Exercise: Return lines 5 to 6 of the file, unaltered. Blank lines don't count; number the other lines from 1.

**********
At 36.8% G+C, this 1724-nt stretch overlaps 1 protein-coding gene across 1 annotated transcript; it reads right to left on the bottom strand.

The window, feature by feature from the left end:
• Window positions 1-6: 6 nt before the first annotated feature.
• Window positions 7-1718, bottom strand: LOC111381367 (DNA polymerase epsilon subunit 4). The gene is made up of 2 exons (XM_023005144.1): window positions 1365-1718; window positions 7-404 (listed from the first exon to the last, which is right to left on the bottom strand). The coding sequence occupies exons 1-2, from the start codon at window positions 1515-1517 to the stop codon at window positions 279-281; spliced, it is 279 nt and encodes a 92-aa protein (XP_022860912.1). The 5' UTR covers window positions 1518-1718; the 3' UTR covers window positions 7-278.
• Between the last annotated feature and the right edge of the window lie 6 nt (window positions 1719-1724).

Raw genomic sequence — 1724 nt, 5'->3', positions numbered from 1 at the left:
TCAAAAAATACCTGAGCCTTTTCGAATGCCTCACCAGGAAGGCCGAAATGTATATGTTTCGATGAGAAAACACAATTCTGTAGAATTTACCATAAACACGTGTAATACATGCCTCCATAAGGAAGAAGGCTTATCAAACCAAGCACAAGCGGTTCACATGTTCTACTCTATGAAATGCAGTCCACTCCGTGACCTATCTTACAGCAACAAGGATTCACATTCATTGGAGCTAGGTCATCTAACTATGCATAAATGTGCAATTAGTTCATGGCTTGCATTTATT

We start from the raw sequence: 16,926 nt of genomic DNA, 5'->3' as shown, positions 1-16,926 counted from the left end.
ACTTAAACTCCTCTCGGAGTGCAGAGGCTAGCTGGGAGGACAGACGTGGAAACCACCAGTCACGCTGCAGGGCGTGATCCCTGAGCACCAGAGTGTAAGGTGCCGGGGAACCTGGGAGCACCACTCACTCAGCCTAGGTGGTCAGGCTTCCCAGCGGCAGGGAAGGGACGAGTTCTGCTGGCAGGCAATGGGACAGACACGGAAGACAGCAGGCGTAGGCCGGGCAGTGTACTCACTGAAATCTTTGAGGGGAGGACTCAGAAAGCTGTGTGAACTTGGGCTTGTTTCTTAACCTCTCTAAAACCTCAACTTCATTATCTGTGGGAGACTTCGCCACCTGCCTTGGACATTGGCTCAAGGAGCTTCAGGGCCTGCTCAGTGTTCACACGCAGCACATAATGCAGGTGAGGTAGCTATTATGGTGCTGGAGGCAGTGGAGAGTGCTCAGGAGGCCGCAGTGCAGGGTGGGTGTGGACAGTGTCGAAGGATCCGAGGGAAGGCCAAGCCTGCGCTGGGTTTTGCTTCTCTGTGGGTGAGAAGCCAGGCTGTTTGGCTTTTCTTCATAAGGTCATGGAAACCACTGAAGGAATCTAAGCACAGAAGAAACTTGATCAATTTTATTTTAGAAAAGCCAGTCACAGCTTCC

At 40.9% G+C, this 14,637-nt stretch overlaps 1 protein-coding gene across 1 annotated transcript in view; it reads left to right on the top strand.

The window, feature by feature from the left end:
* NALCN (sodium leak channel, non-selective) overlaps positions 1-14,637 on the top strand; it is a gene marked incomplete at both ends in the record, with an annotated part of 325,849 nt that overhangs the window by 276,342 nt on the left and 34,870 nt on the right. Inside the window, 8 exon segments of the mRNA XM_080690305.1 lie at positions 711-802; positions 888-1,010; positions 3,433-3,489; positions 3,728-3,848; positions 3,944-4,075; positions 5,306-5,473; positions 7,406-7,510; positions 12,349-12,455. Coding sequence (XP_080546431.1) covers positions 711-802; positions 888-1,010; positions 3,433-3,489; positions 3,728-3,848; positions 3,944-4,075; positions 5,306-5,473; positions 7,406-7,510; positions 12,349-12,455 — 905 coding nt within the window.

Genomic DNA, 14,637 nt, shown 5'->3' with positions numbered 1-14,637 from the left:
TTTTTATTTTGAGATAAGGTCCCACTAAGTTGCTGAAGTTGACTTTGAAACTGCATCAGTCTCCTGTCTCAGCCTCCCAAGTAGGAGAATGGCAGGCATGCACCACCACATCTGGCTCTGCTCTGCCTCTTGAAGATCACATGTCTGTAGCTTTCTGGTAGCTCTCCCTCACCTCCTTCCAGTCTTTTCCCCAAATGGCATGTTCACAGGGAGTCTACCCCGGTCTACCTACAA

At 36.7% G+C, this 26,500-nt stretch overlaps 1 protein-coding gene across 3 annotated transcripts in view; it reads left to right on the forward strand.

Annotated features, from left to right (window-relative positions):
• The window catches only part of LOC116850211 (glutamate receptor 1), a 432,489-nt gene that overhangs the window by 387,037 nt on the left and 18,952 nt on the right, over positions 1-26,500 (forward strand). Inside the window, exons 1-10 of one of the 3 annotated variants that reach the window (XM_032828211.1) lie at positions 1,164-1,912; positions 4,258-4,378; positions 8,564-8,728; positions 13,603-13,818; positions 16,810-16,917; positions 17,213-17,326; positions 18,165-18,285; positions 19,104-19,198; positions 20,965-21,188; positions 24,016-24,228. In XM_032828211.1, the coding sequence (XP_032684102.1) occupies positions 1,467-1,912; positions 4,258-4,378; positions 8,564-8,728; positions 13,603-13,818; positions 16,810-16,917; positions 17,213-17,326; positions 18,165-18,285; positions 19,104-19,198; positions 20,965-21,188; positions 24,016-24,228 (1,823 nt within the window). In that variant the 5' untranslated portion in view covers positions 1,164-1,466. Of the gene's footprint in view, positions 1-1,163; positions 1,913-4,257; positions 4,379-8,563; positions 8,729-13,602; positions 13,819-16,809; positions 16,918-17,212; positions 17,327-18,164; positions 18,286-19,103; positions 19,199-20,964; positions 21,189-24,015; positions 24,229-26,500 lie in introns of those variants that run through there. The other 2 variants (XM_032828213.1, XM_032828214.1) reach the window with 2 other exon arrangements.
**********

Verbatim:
• Between the last annotated feature and the right edge of the window lie 6 nt (window positions 1719-1724).

Raw genomic sequence — 1724 nt, 5'->3', positions numbered from 1 at the left: